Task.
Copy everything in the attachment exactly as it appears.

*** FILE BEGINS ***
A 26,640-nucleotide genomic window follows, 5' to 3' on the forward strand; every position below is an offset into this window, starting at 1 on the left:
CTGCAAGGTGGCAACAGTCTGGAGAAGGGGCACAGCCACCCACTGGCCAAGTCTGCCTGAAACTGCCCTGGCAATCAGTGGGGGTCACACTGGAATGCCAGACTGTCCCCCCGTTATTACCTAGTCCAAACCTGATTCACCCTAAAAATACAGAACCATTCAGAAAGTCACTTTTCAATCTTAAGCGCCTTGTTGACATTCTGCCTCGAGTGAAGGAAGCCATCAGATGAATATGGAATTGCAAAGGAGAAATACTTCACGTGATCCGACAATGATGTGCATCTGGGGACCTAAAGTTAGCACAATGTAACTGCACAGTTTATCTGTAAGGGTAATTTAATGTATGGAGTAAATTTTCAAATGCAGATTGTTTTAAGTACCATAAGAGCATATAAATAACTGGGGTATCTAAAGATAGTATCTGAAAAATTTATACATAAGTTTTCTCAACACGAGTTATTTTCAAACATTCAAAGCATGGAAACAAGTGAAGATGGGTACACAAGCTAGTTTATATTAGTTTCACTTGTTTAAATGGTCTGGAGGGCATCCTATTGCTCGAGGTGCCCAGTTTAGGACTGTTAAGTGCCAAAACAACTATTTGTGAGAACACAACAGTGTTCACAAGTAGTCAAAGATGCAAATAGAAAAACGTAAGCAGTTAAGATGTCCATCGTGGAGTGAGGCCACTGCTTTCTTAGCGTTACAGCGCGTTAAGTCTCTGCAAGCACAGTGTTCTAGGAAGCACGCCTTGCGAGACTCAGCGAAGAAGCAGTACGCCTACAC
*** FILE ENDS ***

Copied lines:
A 26,640-nucleotide genomic window follows, 5' to 3' on the forward strand; every position below is an offset into this window, starting at 1 on the left:
CTGCAAGGTGGCAACAGTCTGGAGAAGGGGCACAGCCACCCACTGGCCAAGTCTGCCTGAAACTGCCCTGGCAATCAGTGGGGGTCACACTGGAATGCCAGACTGTCCCCCCGTTATTACCTAGTCCAAACCTGATTCACCCTAAAAATACAGAACCATTCAGAAAGTCACTTTTCAATCTTAAGCGCCTTGTTGACATTCTGCCTCGAGTGAAGGAAGCCATCAGATGAATATGGAATTGCAAAGGAGAAATACTTCACGTGATCCGACAATGATGTGCATCTGGGGACCTAAAGTTAGCACAATGTAACTGCACAGTTTATCTGTAAGGGTAATTTAATGTATGGAGTAAATTTTCAAATGCAGATTGTTTTAAGTACCATAAGAGCATATAAATAACTGGGGTATCTAAAGATAGTATCTGAAAAATTTATACATAAGTTTTCTCAACACGAGTTATTTTCAAACATTCAAAGCATGGAAACAAGTGAAGATGGGTACACAAGCTAGTTTATATTAGTTTCACTTGTTTAAATGGTCTGGAGGGCATCCTATTGCTCGAGGTGCCCAGTTTAGGACTGTTAAGTGCCAAAACAACTATTTGTGAGAACACAACAGTGTTCACAAGTAGTCAAAGATGCAAATAGAAAAACGTAAGCAGTTAAGATGTCCATCGTGGAGTGAGGCCACTGCTTTCTTAGCGTTACAGCGCGTTAAGTCTCTGCAAGCACAGTGTTCTAGGAAGCACGCCTTGCGAGACTCAGCGAAGAAGCAGTACGCCTACAC